Lindi Ortega: Liberty review – echoes of Morricone
Born in Toronto, the daughter of a country music-loving Irish mother and a Mexican father, Lindi Ortega lived in Nashville for a time. For her seventh album she travels to an imaginary border destination evoked in an impressive song-cycle that moves from darkness to light, from painful memory to where the “storm has passed”.
Given her recent piece in lennyletter.com on dealing with body dysmorphic disorder, it is fair to assume that she is the character at the centre of these dramatic songs.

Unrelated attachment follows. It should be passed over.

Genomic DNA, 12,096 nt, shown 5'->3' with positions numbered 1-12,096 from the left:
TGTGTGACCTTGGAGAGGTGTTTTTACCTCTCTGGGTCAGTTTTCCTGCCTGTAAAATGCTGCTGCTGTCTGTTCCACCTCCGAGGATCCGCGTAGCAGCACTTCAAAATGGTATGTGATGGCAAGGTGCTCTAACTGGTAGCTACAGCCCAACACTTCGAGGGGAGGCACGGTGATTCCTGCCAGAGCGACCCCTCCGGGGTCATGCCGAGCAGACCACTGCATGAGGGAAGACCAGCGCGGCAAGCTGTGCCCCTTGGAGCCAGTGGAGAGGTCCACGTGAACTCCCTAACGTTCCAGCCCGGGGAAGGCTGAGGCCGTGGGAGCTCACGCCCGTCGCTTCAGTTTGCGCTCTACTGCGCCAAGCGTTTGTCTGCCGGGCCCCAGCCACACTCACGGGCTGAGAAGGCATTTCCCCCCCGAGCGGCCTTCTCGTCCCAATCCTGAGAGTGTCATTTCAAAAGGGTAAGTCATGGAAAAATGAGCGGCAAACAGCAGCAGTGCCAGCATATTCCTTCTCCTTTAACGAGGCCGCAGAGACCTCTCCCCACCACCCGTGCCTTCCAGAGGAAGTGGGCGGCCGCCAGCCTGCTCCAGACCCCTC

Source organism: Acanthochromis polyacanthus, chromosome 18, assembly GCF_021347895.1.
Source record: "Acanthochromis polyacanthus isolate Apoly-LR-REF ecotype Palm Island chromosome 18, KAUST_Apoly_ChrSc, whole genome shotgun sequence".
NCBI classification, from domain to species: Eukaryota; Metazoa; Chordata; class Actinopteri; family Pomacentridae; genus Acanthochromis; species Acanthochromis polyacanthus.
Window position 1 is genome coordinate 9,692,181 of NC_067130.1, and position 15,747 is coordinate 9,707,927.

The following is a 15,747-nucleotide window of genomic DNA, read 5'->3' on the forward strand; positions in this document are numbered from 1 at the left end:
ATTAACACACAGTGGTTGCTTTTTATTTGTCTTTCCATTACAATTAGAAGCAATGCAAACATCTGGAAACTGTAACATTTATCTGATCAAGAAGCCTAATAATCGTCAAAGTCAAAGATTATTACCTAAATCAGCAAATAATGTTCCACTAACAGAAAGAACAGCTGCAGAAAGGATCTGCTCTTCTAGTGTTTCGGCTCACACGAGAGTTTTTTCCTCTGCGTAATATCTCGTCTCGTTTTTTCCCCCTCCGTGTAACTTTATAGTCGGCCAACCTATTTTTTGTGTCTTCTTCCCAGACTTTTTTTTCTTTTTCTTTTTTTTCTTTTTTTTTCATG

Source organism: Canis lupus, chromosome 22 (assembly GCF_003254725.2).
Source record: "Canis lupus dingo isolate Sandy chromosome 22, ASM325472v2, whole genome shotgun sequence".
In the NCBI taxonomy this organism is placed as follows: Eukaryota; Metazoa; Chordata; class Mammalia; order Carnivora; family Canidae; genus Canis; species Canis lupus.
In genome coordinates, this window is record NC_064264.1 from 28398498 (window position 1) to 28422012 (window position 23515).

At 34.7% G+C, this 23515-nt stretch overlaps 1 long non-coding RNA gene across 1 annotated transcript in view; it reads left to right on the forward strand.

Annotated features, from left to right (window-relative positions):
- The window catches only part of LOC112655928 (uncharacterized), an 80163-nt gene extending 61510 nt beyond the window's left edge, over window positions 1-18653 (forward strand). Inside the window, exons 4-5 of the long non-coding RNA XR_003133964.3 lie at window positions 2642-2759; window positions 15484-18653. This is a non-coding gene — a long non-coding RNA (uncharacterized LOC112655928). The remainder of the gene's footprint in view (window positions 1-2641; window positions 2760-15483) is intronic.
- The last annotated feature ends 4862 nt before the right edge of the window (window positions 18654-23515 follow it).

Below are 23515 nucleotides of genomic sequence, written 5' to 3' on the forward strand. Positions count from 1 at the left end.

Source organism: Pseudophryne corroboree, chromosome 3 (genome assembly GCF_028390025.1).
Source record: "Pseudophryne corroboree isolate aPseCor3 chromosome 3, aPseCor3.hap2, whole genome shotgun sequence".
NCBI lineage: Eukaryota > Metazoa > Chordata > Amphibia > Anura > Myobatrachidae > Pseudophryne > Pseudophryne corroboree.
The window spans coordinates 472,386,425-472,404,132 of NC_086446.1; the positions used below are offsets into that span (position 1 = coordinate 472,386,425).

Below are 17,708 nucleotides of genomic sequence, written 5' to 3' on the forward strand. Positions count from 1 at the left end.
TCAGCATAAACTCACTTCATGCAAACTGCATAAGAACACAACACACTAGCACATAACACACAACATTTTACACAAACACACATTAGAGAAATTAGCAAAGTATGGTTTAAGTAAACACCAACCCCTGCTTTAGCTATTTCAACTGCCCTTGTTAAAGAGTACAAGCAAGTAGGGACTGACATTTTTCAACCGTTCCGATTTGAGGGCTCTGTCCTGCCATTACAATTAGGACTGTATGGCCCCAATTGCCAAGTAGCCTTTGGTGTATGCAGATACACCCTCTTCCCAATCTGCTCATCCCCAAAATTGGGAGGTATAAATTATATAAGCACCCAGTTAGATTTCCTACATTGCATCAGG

Ortega has developed a “country gothic noir” persona over the years and this fits perfectly with the spaghetti western sound of Ennio Morricone which permeates the album. Indeed the instrumental Through The Dust, which links the changing moods, could be his.
The other 12 tracks are redolent of early Calexico, all lonesome steel guitar and thick, twangy notes, though the outlier, You Ain’t Foolin’ me, echoes Blondie.
Tracks of note include the waltzing Nothing’s Impossible, the snappy The Comeback Kid and the title track which sees the main character happily “riding towards the sun”.
Here’s hoping her voice and her band are in such good shape when they play Dublin on June 2nd.